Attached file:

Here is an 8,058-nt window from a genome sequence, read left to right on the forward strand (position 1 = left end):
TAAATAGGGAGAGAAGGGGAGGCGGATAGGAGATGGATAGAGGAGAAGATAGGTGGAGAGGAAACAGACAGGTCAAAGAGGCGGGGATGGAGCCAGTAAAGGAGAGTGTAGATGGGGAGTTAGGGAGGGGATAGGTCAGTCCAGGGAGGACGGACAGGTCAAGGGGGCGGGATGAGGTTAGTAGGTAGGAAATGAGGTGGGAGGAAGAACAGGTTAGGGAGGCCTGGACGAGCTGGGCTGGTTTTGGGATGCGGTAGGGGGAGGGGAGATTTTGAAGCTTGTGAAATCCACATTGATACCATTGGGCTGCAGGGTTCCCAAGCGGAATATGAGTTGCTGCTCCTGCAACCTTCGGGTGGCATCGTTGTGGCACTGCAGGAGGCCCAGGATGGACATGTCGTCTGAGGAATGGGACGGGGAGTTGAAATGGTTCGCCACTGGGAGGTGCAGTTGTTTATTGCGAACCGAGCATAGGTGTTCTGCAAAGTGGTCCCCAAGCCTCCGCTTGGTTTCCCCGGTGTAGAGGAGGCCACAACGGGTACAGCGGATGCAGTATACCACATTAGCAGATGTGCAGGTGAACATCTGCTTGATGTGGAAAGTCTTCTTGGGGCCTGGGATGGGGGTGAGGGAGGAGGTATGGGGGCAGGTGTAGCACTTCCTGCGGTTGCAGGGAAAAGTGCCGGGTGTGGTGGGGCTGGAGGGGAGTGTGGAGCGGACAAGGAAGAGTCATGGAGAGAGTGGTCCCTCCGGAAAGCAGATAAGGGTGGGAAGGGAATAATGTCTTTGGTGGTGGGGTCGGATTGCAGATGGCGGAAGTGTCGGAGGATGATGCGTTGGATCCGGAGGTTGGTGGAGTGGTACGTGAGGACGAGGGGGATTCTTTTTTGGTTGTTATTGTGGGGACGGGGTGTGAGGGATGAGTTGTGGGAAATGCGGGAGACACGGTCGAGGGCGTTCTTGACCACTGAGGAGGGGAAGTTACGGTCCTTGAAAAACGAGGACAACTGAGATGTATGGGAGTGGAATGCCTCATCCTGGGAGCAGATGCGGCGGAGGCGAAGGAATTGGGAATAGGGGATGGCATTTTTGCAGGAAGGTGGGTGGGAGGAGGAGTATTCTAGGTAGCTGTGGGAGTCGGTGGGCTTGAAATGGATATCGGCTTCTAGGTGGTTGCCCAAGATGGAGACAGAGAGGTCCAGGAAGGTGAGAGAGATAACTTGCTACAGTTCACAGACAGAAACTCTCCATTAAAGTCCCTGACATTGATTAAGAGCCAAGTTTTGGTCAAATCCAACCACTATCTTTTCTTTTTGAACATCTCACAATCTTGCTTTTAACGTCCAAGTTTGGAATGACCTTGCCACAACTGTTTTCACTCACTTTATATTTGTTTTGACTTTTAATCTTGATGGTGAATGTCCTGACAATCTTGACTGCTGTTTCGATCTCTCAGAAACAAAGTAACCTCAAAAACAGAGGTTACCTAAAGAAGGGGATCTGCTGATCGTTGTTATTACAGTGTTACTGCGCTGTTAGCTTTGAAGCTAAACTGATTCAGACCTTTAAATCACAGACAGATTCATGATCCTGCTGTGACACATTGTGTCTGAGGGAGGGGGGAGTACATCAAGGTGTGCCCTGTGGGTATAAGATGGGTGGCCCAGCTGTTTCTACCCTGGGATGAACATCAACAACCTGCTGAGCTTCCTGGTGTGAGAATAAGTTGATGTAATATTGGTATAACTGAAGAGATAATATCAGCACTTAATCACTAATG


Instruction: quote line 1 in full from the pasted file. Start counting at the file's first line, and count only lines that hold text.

Here is an 8,058-nt window from a genome sequence, read left to right on the forward strand (position 1 = left end):